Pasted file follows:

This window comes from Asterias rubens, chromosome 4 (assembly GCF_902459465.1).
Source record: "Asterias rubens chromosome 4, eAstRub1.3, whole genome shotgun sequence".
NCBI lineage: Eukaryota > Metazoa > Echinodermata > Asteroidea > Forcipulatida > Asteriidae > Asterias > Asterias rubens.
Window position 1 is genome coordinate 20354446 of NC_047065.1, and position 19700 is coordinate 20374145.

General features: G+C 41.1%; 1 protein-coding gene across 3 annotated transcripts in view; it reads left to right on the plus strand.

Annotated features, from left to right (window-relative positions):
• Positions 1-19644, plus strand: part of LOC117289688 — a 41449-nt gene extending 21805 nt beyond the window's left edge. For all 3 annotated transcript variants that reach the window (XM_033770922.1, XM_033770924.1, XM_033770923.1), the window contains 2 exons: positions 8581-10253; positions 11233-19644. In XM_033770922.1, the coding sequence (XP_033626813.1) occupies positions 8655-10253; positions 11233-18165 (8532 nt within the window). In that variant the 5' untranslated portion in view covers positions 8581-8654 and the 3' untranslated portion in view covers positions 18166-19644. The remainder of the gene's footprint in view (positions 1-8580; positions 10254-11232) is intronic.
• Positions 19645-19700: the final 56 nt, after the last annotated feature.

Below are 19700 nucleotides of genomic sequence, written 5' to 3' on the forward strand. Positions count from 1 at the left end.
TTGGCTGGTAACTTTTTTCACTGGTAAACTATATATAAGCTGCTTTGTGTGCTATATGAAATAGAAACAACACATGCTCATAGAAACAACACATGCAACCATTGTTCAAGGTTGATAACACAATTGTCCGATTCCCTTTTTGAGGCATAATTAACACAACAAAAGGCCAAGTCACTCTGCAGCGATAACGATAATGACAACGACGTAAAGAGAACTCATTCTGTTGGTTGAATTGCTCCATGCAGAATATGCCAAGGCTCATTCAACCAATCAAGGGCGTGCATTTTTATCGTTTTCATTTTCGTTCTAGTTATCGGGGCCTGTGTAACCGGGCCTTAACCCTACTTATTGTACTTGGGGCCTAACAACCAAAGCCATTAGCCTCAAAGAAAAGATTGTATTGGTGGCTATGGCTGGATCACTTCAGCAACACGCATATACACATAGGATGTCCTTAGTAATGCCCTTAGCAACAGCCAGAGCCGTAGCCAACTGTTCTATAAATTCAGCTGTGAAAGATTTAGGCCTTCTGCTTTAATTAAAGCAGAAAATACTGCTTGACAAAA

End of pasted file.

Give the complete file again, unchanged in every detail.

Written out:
This window comes from Asterias rubens, chromosome 4 (assembly GCF_902459465.1).
Source record: "Asterias rubens chromosome 4, eAstRub1.3, whole genome shotgun sequence".
NCBI lineage: Eukaryota > Metazoa > Echinodermata > Asteroidea > Forcipulatida > Asteriidae > Asterias > Asterias rubens.
Window position 1 is genome coordinate 20354446 of NC_047065.1, and position 19700 is coordinate 20374145.

General features: G+C 41.1%; 1 protein-coding gene across 3 annotated transcripts in view; it reads left to right on the plus strand.

Annotated features, from left to right (window-relative positions):
• Positions 1-19644, plus strand: part of LOC117289688 — a 41449-nt gene extending 21805 nt beyond the window's left edge. For all 3 annotated transcript variants that reach the window (XM_033770922.1, XM_033770924.1, XM_033770923.1), the window contains 2 exons: positions 8581-10253; positions 11233-19644. In XM_033770922.1, the coding sequence (XP_033626813.1) occupies positions 8655-10253; positions 11233-18165 (8532 nt within the window). In that variant the 5' untranslated portion in view covers positions 8581-8654 and the 3' untranslated portion in view covers positions 18166-19644. The remainder of the gene's footprint in view (positions 1-8580; positions 10254-11232) is intronic.
• Positions 19645-19700: the final 56 nt, after the last annotated feature.

Below are 19700 nucleotides of genomic sequence, written 5' to 3' on the forward strand. Positions count from 1 at the left end.
TTGGCTGGTAACTTTTTTCACTGGTAAACTATATATAAGCTGCTTTGTGTGCTATATGAAATAGAAACAACACATGCTCATAGAAACAACACATGCAACCATTGTTCAAGGTTGATAACACAATTGTCCGATTCCCTTTTTGAGGCATAATTAACACAACAAAAGGCCAAGTCACTCTGCAGCGATAACGATAATGACAACGACGTAAAGAGAACTCATTCTGTTGGTTGAATTGCTCCATGCAGAATATGCCAAGGCTCATTCAACCAATCAAGGGCGTGCATTTTTATCGTTTTCATTTTCGTTCTAGTTATCGGGGCCTGTGTAACCGGGCCTTAACCCTACTTATTGTACTTGGGGCCTAACAACCAAAGCCATTAGCCTCAAAGAAAAGATTGTATTGGTGGCTATGGCTGGATCACTTCAGCAACACGCATATACACATAGGATGTCCTTAGTAATGCCCTTAGCAACAGCCAGAGCCGTAGCCAACTGTTCTATAAATTCAGCTGTGAAAGATTTAGGCCTTCTGCTTTAATTAAAGCAGAAAATACTGCTTGACAAAA